NRCC Chair Tom Cole must be feeling the heat big time. He's got some on-the-record advice for House Republicans -- run against the party and don't attend the GOP convo in St. Paul. "During a conference call, the National Republican Congressional Committee chairman instructed candidates, campaign managers and press secretaries that given the anti-incumbent environment, it could be beneficial for House GOP candidates to distance themselves from politicians they may be serving with next year. 'These [congressional approval] ratings are worse than we had on the eve of losing the majority,' Cole said. 'Don't be afraid to say you are disappointed in fellow Republicansâ€¦ don't hesitate to be anti-Washington, D.C.'"
"The NRCC chief discouraged candidates from attending the national convention in Minneapolis-St. Paul, saying that spending days there would be a 'waste of time,' and they would be better off campaigning.
The Cook Report's Jennifer Duffy has the National Journal cover story on the GOP's tough road in the Senate. "How did this year's Senate playing field become one of the most lopsided in recent memory? A quartet of important factors--political climate, math, money, and retirements--are all working against the GOP this time. By any number of measures, the national political climate is extremely hostile to the Republican Party."
More: "Basic math is also working against Senate Republicans, because they must defend 23 seats compared with the Democrats' 12. (Two of the GOP-held seats will be on the line in special elections in November because of the resignation last December of Mississippi's Trent Lott and the death in June 2007 of Wyoming's Craig Thomas.) Heading toward Election Day, Democrats enjoy a target-rich environment while Republicans have many fewer opportunities to offset losses by flipping Democratic-held seats into their column."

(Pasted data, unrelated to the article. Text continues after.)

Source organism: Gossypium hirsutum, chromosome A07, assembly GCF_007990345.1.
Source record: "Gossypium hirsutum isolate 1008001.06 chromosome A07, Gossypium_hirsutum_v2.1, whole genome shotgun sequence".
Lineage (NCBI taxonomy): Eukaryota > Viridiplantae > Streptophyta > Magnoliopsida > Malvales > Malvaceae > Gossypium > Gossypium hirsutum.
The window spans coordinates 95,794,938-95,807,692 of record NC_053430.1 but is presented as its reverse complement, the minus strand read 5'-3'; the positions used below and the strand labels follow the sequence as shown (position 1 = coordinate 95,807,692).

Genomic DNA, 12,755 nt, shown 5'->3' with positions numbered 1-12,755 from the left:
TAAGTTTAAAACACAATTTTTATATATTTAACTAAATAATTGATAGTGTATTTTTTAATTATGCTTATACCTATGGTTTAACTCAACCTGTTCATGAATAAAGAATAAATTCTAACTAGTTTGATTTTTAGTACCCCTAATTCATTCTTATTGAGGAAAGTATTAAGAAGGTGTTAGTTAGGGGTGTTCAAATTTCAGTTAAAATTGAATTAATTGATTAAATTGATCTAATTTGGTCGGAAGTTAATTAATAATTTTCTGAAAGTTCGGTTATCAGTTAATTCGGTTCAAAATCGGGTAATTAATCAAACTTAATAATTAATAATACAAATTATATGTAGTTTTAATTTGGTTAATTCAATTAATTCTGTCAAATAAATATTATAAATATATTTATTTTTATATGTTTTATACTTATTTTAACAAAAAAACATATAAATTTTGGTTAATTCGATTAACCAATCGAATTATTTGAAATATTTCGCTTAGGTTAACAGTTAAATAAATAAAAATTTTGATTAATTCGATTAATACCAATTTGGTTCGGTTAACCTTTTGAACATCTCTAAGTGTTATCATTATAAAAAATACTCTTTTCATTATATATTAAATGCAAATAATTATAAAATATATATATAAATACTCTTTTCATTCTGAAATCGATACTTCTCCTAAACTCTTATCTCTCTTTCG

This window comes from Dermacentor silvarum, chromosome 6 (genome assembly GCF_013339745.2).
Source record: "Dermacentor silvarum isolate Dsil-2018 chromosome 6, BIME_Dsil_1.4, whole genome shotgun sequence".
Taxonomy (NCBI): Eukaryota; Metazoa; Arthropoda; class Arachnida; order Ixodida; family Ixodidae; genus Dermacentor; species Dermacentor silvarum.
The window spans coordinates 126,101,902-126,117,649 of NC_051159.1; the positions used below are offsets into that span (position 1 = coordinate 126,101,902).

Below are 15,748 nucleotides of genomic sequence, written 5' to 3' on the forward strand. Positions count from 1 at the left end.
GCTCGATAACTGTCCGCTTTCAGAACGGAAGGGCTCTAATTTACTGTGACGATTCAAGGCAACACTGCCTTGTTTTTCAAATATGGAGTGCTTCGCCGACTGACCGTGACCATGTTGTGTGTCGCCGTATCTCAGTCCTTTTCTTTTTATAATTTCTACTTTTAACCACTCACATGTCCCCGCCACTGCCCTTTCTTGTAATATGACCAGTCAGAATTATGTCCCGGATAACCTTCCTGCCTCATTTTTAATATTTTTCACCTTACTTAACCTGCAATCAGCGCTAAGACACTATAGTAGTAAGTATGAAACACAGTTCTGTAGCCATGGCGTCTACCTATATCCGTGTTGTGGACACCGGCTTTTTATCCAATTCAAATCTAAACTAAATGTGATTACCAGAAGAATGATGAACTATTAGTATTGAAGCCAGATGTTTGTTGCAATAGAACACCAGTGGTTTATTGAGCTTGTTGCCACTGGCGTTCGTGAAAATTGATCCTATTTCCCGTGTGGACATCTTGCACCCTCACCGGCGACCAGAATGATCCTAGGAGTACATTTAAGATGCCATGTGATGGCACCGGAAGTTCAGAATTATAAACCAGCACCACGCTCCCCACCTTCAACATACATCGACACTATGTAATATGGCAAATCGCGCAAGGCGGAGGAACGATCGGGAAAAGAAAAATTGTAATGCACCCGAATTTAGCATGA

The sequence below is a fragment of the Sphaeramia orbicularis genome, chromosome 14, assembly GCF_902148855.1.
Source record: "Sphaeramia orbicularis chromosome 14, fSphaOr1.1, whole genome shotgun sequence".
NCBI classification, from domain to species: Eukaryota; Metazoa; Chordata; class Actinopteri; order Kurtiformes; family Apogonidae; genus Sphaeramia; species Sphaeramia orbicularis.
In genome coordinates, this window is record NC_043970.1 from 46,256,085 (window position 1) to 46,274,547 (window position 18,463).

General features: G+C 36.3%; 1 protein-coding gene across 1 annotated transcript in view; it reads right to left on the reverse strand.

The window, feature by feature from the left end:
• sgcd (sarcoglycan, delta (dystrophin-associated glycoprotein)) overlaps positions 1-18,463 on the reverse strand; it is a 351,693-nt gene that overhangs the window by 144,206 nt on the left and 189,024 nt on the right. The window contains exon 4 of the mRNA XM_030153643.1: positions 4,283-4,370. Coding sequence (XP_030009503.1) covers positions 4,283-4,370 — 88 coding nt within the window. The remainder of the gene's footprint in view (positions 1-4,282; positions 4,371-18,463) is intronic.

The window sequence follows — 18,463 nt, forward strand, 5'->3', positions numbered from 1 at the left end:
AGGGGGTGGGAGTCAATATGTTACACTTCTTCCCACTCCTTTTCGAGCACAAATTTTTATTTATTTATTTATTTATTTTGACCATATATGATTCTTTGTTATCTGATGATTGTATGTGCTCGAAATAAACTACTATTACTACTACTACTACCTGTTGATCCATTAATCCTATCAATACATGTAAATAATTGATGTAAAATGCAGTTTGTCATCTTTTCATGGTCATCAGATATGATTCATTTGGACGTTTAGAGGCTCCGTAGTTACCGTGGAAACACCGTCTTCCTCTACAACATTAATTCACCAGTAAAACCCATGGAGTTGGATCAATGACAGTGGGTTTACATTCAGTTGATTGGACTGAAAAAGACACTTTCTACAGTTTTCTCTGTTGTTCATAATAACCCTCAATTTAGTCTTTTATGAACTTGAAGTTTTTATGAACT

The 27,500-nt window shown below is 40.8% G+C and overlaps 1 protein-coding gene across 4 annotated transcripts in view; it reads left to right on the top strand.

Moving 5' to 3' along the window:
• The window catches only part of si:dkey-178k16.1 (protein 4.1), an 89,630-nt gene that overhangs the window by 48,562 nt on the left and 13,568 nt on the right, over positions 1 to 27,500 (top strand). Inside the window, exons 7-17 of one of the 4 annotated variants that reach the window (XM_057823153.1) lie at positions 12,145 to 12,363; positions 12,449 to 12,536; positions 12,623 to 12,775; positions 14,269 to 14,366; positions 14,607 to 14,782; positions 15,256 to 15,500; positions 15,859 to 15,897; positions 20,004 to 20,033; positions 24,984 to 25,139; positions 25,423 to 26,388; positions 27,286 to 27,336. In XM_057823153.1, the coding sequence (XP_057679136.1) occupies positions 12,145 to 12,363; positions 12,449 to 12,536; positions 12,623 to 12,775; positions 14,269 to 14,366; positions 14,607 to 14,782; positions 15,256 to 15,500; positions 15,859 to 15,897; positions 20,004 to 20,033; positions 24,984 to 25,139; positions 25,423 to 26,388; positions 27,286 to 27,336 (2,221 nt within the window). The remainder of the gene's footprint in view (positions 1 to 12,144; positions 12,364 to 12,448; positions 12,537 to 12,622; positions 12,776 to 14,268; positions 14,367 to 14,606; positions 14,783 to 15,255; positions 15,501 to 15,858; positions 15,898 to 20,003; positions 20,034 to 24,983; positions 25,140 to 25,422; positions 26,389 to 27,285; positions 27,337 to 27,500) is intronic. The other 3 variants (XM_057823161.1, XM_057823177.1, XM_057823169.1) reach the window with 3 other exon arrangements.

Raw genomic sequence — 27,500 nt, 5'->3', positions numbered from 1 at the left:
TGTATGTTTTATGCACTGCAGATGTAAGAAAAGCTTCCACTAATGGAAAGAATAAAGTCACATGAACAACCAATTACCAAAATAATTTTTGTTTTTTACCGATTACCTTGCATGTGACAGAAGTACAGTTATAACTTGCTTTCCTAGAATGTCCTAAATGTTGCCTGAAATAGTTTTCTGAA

"The third factor, money, is traditionally a plus for Republicans--or at least a wash. This time, though, Democrats have an overwhelming advantage: As of June 30, the DSCC had raised $93.3 million for the cycle and had $46.2 million in the bank. The National Republican Senatorial Committee had taken in $58.8 million and had $24.6 million cash-on-hand. The gap is huge even though the NRSC's fundraising has improved in recent months."
"A final factor this year is retirements. One of the basic tenets of campaign politics is that it's always easier to snatch an open seat away from the other party than it is to defeat an incumbent. Five Republican senators are retiring: Wayne Allard of Colorado, Larry Craig of Idaho, Pete Domenici of New Mexico, Chuck Hagel of Nebraska, and John Warner of Virginia. Not a single Democratic senator plans to retire this year."
"Together, these four factors put 10 of the Republicans' Senate seats in play. Democrats contend that an additional four or five could become competitive by fall."